Across the pond, the E.U. government announced a groundbreaking initiative to bridge longstanding gaps in Europe’s energy infrastructure. Depending on how it’s implemented, it could have a major impact on our own foreign policy as well.
The centerpiece of the plan, released by the European Commissioner for Energy, is a list of 248 “Projects of Common Interest,” or PCIs, spread across Europe—everything from underwater cables in Cyprus to electrical substations in Austria.
But the most interesting aspect of the plan is one Brussels hasn’t flaunted: the several pieces of infrastructure with large sections beyond E.U. borders.
There’s the Trans-Caspian Gas Pipeline, which would transport natural gas underneath the Caspian Sea from Turkmenistan to Azerbaijan. It would connect to another large PCI, the Trans Anatolia Natural Gas Pipeline running from Azerbaijan across Turkey. That, in turn, would link with the Trans-Adriatic Pipeline, moving the gas across Greece and Albania to Italy.
In the south, meanwhile, the list also proposes a new natural-gas pipeline running under the Mediterranean from Algeria to Sardinia and onward to the Italian mainland.
Notice a pattern yet?
The most ambitious infrastructure projects on the list aren’t merely a major investment in Europe’s cohesiveness. Rather, they represent the degree to which European leaders want to avoid one energy exporter in particular: Russia.
Russia, the Odd Man Out
In 2010, Russia provided 31 percent of the E.U.’s natural gas and 34 percent of its crude oil, according to Eurostat. The extent to which much of Europe is dependent on Russia for energy is a perennial fear of European leaders, particularly as the E.U. admits more former Communist bloc countries whose infrastructure is tied to Russia.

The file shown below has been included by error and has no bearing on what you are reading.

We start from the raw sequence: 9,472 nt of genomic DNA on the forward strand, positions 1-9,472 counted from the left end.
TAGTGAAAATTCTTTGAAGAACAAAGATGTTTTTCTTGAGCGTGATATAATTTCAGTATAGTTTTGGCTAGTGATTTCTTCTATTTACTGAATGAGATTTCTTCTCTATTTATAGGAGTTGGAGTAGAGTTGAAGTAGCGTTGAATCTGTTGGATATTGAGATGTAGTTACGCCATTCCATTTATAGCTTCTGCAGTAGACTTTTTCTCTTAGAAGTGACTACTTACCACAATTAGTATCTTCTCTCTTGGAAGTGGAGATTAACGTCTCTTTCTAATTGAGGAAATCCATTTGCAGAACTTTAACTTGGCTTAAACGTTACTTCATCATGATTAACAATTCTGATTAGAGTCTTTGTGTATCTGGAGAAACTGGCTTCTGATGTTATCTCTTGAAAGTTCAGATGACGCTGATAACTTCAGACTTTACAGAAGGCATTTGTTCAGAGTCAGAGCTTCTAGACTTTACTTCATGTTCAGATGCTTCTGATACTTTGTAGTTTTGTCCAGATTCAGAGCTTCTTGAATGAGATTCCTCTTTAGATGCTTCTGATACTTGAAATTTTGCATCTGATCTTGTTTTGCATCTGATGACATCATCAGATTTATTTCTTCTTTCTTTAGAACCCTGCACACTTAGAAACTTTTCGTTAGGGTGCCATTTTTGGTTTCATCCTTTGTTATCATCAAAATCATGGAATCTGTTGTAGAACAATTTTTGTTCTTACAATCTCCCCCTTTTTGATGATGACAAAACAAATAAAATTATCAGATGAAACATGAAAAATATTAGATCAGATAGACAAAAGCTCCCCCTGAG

Apart from being a point of potential diplomatic tension, the existing setup also impacts energy prices for European consumers. The Russian oil giant Gazprom is infamous for locking E.U. energy providers into monopolistic multi-year contracts.
In light of this, the inclusion of the pipelines in the PCI list shows the E.U. may begin to play a more aggressive role in ensuring a competitive European energy market. The Century Foundation’s Allison Good has written about Washington’s willingness to overlook Azerbaijan’s questionable human-rights record for this very reason. With the PCI list, it appears Brussels is ready to do the same.
Moreover, it hints at a possible new dynamic for our own diplomatic relations with Russia, one where the ability to supply Europe with natural gas becomes a new bargaining chip in dealing with Moscow over issues like the war in Syria.
While Russia can clearly dominate the market with its pipelines, the PCI list also calls for several new European terminals for liquid natural gas, American exports of which are growing steadily.
The Hardest Route
Such changes will not come quickly. Brussels has only earmarked $8 billion in grants for all E.U. energy needs, so its financial role in underwriting a non-Russian pipeline would be negligible compared to the money Gazprom can spend on its own networks.
But as the E.U.’s center of gravity moves ever farther east, Brussels will find it has little choice but to assume a tougher stance toward Moscow. Doing so will be nothing less than a sea-change in the way Europe conducts its foreign policy, given E.U. leaders’ longstanding fear of undermining member states’ sovereignty.
Against Russia, though, nothing less than a unified European policy will suffice. As the energy issue shows, the true test may yet be in the pipeline.
Photo credit: Flickr, Creative Commons